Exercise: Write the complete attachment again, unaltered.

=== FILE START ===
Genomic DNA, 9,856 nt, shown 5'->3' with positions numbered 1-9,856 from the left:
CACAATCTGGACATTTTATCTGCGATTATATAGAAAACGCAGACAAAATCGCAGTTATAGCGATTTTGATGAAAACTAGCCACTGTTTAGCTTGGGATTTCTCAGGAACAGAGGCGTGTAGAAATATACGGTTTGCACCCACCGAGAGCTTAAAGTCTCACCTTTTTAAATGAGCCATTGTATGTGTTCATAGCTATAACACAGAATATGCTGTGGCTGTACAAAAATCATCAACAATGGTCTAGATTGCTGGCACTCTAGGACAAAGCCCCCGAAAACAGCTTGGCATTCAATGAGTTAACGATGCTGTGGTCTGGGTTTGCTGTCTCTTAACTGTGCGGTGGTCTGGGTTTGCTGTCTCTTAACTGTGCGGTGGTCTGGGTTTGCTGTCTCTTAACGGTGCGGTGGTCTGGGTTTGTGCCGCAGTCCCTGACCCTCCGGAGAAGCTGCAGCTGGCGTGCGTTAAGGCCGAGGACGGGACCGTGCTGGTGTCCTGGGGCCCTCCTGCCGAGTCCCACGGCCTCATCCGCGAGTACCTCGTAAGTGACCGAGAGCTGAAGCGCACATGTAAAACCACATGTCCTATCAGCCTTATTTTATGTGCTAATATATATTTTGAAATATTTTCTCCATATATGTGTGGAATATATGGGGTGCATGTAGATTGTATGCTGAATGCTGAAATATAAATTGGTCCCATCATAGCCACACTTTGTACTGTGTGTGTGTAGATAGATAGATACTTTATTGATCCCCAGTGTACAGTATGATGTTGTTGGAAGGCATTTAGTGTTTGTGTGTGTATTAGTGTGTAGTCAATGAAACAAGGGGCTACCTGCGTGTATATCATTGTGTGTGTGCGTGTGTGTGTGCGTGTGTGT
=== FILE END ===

Genomic DNA, 9,856 nt, shown 5'->3' with positions numbered 1-9,856 from the left:
CACAATCTGGACATTTTATCTGCGATTATATAGAAAACGCAGACAAAATCGCAGTTATAGCGATTTTGATGAAAACTAGCCACTGTTTAGCTTGGGATTTCTCAGGAACAGAGGCGTGTAGAAATATACGGTTTGCACCCACCGAGAGCTTAAAGTCTCACCTTTTTAAATGAGCCATTGTATGTGTTCATAGCTATAACACAGAATATGCTGTGGCTGTACAAAAATCATCAACAATGGTCTAGATTGCTGGCACTCTAGGACAAAGCCCCCGAAAACAGCTTGGCATTCAATGAGTTAACGATGCTGTGGTCTGGGTTTGCTGTCTCTTAACTGTGCGGTGGTCTGGGTTTGCTGTCTCTTAACTGTGCGGTGGTCTGGGTTTGCTGTCTCTTAACGGTGCGGTGGTCTGGGTTTGTGCCGCAGTCCCTGACCCTCCGGAGAAGCTGCAGCTGGCGTGCGTTAAGGCCGAGGACGGGACCGTGCTGGTGTCCTGGGGCCCTCCTGCCGAGTCCCACGGCCTCATCCGCGAGTACCTCGTAAGTGACCGAGAGCTGAAGCGCACATGTAAAACCACATGTCCTATCAGCCTTATTTTATGTGCTAATATATATTTTGAAATATTTTCTCCATATATGTGTGGAATATATGGGGTGCATGTAGATTGTATGCTGAATGCTGAAATATAAATTGGTCCCATCATAGCCACACTTTGTACTGTGTGTGTGTAGATAGATAGATACTTTATTGATCCCCAGTGTACAGTATGATGTTGTTGGAAGGCATTTAGTGTTTGTGTGTGTATTAGTGTGTAGTCAATGAAACAAGGGGCTACCTGCGTGTATATCATTGTGTGTGTGCGTGTGTGTGTGCGTGTGTGT